Justin and Pompeius Trogus: A Study of the Language of by J.C. Yardley

By J.C. Yardley

Around 200AD, Marcus Junianus Justinus produced an abridged or 'epitomized' model of the Philippic Histories of the Augustan historian Pompeius Trogus. In doing so, he passed over all he didn't locate both intrinsically attention-grabbing or of use for ancient examples. Over the centuries that undefined, the abridgement eclipsed the unique paintings in reputation, to the level that Trogus' unique paintings vanished and in simple terms Justin's model survived.

In this research of the language of the Epitome, the 1st in nearly a century, J.C. Yardley examines the paintings to set up how a lot of the textual content belongs to Trogus, and what kind of to Justin. His research compares phrases and expressions utilized in the Epitome with using different Roman authors, and establishes components the place diction is the same to Augustan-era Latin and no more in use in Justin's time. Yardley's huge research finds that there's extra of Justin within the paintings than is usually meant, that can have implications for the old credibility of the rfile. Yardley additionally demonstrates how a lot Trogus used to be inspired by means of his modern Livy in addition to different Roman authors resembling Sallust and Caesar, and the way the Epitome finds the impression of Roman poetry, in particular the paintings of Virgil.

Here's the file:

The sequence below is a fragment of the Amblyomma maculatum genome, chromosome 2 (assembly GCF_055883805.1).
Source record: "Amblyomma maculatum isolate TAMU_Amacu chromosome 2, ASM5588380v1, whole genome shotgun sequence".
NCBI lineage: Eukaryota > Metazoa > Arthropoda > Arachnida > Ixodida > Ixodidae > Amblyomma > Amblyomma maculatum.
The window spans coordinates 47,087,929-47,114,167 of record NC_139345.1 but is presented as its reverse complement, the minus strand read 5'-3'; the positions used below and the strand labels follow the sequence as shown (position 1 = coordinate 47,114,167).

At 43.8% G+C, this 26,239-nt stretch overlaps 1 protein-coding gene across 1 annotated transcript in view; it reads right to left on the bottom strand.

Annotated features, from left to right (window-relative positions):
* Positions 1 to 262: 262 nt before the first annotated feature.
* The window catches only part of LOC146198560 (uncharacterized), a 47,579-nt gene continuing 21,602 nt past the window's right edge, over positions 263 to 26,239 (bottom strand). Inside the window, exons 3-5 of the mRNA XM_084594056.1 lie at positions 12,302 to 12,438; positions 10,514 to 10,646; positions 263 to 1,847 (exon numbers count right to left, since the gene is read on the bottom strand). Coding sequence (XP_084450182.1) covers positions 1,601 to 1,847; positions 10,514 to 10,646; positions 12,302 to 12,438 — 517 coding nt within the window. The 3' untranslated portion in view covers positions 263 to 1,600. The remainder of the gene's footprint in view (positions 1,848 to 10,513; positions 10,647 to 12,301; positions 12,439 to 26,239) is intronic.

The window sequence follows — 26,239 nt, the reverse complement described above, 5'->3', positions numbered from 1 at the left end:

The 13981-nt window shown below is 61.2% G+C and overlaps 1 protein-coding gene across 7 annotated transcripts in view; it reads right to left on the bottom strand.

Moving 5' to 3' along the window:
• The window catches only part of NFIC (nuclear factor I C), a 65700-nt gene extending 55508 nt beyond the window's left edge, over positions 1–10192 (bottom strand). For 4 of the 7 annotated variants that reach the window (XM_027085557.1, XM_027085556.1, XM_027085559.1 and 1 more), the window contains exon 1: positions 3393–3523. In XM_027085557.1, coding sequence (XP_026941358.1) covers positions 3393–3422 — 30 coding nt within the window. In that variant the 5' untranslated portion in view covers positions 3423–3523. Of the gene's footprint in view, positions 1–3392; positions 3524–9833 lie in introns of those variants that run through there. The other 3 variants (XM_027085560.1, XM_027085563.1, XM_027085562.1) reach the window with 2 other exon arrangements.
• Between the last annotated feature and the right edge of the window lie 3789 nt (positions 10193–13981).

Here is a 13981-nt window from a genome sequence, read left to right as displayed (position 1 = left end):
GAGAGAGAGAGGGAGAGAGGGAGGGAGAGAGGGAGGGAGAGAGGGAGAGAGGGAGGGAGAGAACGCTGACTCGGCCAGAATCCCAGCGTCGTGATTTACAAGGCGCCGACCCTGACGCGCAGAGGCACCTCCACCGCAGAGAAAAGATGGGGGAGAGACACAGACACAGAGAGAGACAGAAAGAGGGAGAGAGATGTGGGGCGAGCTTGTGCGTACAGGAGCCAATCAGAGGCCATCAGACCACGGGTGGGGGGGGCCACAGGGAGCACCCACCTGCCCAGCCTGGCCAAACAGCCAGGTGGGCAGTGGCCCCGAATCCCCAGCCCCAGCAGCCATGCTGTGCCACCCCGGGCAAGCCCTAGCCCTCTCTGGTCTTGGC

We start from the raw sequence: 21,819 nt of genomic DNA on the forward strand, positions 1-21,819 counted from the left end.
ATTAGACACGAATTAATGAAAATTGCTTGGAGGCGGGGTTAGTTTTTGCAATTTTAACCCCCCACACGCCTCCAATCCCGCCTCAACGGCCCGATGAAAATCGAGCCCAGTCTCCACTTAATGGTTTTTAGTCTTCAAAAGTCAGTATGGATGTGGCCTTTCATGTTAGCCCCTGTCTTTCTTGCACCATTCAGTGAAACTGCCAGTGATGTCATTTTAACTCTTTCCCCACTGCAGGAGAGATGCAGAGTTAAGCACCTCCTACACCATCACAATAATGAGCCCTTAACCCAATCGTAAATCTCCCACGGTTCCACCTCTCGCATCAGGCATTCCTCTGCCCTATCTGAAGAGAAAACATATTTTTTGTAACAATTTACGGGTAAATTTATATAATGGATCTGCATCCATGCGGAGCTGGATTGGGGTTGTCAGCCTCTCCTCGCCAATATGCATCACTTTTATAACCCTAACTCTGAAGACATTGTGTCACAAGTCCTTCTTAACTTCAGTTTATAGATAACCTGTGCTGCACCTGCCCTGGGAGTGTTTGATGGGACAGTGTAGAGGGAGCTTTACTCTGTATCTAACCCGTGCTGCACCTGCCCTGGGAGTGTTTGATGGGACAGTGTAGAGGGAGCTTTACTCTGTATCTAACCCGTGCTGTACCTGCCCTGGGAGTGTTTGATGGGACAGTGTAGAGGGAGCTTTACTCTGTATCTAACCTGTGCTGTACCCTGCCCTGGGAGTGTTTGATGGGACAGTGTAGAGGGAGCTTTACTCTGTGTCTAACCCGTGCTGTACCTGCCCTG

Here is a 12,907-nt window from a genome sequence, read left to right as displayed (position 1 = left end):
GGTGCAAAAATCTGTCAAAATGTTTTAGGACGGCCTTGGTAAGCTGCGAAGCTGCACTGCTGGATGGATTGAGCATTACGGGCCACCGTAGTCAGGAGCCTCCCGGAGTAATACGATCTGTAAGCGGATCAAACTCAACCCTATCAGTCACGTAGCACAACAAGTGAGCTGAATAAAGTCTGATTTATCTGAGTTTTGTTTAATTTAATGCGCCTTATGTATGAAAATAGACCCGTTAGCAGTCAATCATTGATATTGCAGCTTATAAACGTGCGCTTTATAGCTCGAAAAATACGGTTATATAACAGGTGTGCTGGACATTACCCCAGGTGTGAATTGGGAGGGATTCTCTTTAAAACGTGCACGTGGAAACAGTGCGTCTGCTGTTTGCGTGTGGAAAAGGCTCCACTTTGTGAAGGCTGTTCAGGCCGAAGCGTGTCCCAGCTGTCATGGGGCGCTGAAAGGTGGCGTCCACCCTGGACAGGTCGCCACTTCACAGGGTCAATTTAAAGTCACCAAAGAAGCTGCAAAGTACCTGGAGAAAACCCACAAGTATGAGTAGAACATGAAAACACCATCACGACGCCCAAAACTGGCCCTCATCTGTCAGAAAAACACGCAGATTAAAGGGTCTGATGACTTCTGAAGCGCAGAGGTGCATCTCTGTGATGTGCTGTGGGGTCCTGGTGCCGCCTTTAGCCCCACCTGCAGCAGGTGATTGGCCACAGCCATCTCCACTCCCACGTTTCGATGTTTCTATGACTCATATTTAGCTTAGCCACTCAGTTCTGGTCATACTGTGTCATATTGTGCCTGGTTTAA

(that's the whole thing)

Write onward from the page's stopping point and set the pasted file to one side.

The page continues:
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Additional info for Justin and Pompeius Trogus: A Study of the Language of Justin's "Epitome" of Trogus

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Fr. 60 eumque ab armis dimittit, cited by Servius on Virg. Aen. 844 luturnamque parat fratris dimittere ab armis. Taken by Sonny 474 and Goodyear VT 240 (who cite also Aen. 46 liceat dimittere ab armis I incolumem Ascanium) as Virgilian influence on Trogus. Cf. also Hirt. Gal. 4. 1 above more ingenii humani. 9 imperil... 3 Aemulum ... 3 aemulos imperii; cf. 3 regni aemulum) Cat. 1 Carthago aemula imperi Romani, Veil. 34 imperii eius pertinax aemula; then Tac. Ann. ) Romani imperii aemulis. See also Vretska on Cat.

Considerare debent liceatne turn pacem agere. ). 6. Subsequently in Curt. 7, Veil. 2, Tac. Hist. 4. 24-6. 12 natura et moribus inmitem ferumque (and according to PHI not found elsewhere). 10 incrementum ingens virium habet. ) Also Val. Max. 2a virium Romanarum et incrementum laetissimum et tutela certissima. 6 bellum ... 9 inexpiabile bellum adversus se ... 7 inexpiabile ... bellum ... geramus. Also in Cicero (3), Quint. Inst. (1), Florus (1). 65-70. 15 triumphi spectaculum trahar, cf. 1 velut ad spectaculum triumphi multitude effusa est; also Flor.

31 regno potita est (much favoured by Justin/Trogus; cf. 9 Perseus potitus regno. Then Col. 1 potitur Proserpina regno, Val. Max. 2 ext. 3 ext. 2 regno potiretur, and Tac. Ann. 1 regnoque potitur. Cf. also Trogus Pro/. 1 Persae regno potiti, possibly suggesting that it was a usage of Trogus. 6 ignavissimum quemque relinqui ad custodiam sarcinarum. Then Curt. 14 ad custodiam castrorum relicto. 7) Much-favoured Livian phrase, in the nom. ). Influenced by Sallust (Jug. ])? See above p. 13. 4 abundante multitudine, cf.

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